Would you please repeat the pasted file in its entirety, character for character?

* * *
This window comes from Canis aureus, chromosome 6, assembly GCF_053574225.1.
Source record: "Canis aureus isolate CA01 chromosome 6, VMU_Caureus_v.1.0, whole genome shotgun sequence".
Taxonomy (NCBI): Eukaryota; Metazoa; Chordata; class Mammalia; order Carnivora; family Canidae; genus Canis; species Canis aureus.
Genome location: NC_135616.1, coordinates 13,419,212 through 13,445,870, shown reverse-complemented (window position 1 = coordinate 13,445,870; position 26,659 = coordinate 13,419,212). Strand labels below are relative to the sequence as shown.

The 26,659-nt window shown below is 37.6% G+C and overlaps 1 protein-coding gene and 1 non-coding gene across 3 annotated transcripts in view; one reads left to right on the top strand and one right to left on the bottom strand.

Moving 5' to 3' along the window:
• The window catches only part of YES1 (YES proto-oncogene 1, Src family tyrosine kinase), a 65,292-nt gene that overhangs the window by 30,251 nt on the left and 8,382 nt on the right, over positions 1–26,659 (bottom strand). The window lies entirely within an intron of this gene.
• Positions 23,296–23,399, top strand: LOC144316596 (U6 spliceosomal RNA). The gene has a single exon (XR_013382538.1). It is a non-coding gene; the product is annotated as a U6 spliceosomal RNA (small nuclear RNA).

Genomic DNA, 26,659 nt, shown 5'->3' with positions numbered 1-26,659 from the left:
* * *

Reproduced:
This window comes from Canis aureus, chromosome 6, assembly GCF_053574225.1.
Source record: "Canis aureus isolate CA01 chromosome 6, VMU_Caureus_v.1.0, whole genome shotgun sequence".
Taxonomy (NCBI): Eukaryota; Metazoa; Chordata; class Mammalia; order Carnivora; family Canidae; genus Canis; species Canis aureus.
Genome location: NC_135616.1, coordinates 13,419,212 through 13,445,870, shown reverse-complemented (window position 1 = coordinate 13,445,870; position 26,659 = coordinate 13,419,212). Strand labels below are relative to the sequence as shown.

The 26,659-nt window shown below is 37.6% G+C and overlaps 1 protein-coding gene and 1 non-coding gene across 3 annotated transcripts in view; one reads left to right on the top strand and one right to left on the bottom strand.

Moving 5' to 3' along the window:
• The window catches only part of YES1 (YES proto-oncogene 1, Src family tyrosine kinase), a 65,292-nt gene that overhangs the window by 30,251 nt on the left and 8,382 nt on the right, over positions 1–26,659 (bottom strand). The window lies entirely within an intron of this gene.
• Positions 23,296–23,399, top strand: LOC144316596 (U6 spliceosomal RNA). The gene has a single exon (XR_013382538.1). It is a non-coding gene; the product is annotated as a U6 spliceosomal RNA (small nuclear RNA).

Genomic DNA, 26,659 nt, shown 5'->3' with positions numbered 1-26,659 from the left: